401(k) Matches Don’t Work

Until now, evidence on the efficacy of 401(k) matches has been mixed. But finally some serious evidence is in, and it’s a surprise.

Here's a post from my colleague, Peter Coy:

Until now, evidence on the efficacy of 401(k) matches has been mixed. Some studies have indicated that workers are much more likely to contribute to 401(k) plans if the company offers to match their contributions. Other studies have found only a small effect. But all the studies have been too small to be conclusive.

Finally, some serious evidence is in, and it’s a surprise. A new study based on 500 retirement plans covering 740,000 workers concludes that the matches are extremely ineffective in getting more people to contribute. In the typical 401(k) plan, only 10% of non-highly-compensated workers are induced to save more by match incentives, concludes the study by Olivia Mitchell of the University of Pennsylvania’s Wharton School, Stephen Utkus of the Vanguard Center for Retirement Research, and Tongxuan (Stella) Yang of Penn.

It might strike most economists as unfathomable, but it appears that most American workers just aren’t motivated by the free money of a company match. Write the authors: “We are left with a strikingly strong level of savings aversion, apparently quite resistant to substantial economic incentives.”

If matches don’t work, what does? The authors point to work by others (like her Wharton colleague Brigitte Madrian) on the success of automatic enrollment, where workers have to opt out of 401(k) plans instead of having to opt in. Another choice: Automatic employer contributions to workers’ 401(k) plans, regardless of whether the employees contribute or not.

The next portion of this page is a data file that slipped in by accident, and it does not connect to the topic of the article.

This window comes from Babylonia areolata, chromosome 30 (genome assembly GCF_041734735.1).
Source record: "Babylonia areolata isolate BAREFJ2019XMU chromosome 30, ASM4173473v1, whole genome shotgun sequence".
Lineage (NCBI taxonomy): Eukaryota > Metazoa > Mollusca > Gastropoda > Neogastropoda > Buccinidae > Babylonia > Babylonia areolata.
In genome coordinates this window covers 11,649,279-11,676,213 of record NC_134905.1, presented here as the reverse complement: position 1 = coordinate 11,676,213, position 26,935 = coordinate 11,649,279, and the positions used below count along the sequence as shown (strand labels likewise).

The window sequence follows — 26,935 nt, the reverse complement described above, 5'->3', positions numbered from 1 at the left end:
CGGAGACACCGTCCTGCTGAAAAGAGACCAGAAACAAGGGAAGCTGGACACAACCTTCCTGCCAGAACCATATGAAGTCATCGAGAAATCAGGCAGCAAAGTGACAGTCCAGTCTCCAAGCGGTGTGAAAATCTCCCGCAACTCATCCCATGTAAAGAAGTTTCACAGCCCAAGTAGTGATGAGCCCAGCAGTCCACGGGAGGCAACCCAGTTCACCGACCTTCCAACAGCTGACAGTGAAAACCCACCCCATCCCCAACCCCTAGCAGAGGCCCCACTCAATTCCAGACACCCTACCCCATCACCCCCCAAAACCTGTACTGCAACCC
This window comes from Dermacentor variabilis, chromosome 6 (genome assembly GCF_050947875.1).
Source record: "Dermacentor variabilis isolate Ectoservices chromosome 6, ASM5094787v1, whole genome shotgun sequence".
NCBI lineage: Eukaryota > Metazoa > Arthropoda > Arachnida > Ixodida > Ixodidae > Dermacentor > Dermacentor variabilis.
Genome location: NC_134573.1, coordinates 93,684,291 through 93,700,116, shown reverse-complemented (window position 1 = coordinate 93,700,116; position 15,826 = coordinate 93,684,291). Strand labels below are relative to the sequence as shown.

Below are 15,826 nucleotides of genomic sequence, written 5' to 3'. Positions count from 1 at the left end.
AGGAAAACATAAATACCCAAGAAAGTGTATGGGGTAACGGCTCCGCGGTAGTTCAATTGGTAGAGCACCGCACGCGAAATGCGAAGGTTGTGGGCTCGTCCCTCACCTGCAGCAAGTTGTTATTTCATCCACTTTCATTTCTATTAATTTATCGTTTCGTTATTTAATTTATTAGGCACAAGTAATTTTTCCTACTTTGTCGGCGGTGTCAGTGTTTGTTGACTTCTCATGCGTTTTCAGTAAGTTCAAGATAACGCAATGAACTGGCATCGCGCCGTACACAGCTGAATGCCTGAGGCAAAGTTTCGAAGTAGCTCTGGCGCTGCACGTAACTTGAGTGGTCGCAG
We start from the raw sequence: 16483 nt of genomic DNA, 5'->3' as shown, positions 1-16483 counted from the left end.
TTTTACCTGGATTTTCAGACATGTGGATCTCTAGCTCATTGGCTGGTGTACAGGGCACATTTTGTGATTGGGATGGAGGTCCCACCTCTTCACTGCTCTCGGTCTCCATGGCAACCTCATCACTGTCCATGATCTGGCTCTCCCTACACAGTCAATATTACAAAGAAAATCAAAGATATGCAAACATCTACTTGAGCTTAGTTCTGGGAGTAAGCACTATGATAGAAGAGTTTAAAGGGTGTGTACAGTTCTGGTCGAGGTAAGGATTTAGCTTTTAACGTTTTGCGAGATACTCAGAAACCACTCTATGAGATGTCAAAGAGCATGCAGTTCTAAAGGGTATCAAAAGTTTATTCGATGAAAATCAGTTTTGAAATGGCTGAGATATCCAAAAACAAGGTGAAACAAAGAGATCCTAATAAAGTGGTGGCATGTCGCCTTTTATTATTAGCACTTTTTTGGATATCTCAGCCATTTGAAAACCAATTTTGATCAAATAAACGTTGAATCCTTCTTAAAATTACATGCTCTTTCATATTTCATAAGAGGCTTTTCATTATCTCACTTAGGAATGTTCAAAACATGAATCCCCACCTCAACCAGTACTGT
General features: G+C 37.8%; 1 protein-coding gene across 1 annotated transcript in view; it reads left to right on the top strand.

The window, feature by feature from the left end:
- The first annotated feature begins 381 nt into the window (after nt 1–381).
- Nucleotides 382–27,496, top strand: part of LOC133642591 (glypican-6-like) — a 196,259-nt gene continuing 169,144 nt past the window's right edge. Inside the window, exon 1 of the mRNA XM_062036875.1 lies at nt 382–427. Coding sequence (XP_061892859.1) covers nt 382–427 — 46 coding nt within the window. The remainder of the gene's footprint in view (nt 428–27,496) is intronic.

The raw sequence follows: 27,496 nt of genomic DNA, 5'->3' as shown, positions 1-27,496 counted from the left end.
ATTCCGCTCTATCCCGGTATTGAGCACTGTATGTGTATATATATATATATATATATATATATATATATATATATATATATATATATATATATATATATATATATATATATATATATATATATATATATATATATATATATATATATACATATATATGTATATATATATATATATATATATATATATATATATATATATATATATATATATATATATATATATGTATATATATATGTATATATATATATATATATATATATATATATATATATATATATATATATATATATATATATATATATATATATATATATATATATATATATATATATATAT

Of course, all this assumes that companies’ main goal is to ensure that all employees accumulate retirement savings. The fact is, some companies may regard generous 401(k) matches as primarily just another form of compensation for the middle and upper managers who are most likely to take advantage of the matches. Or the companies may be aiming to recruit young employees, who generally aren’t much interested in saving for retirement and wouldn’t be impressed by automatic employer contributions in 401(k)s. For these types of employers, a company match may work just fine.

One thing’s for sure, though. If you’re running a retirement plan that’s at risk of running afoul of the non-discrimination rules because it’s top heavy with high-income participants, don’t kid yourself that upping the employer match will get lower-income workers to join in droves. It just won’t happen.

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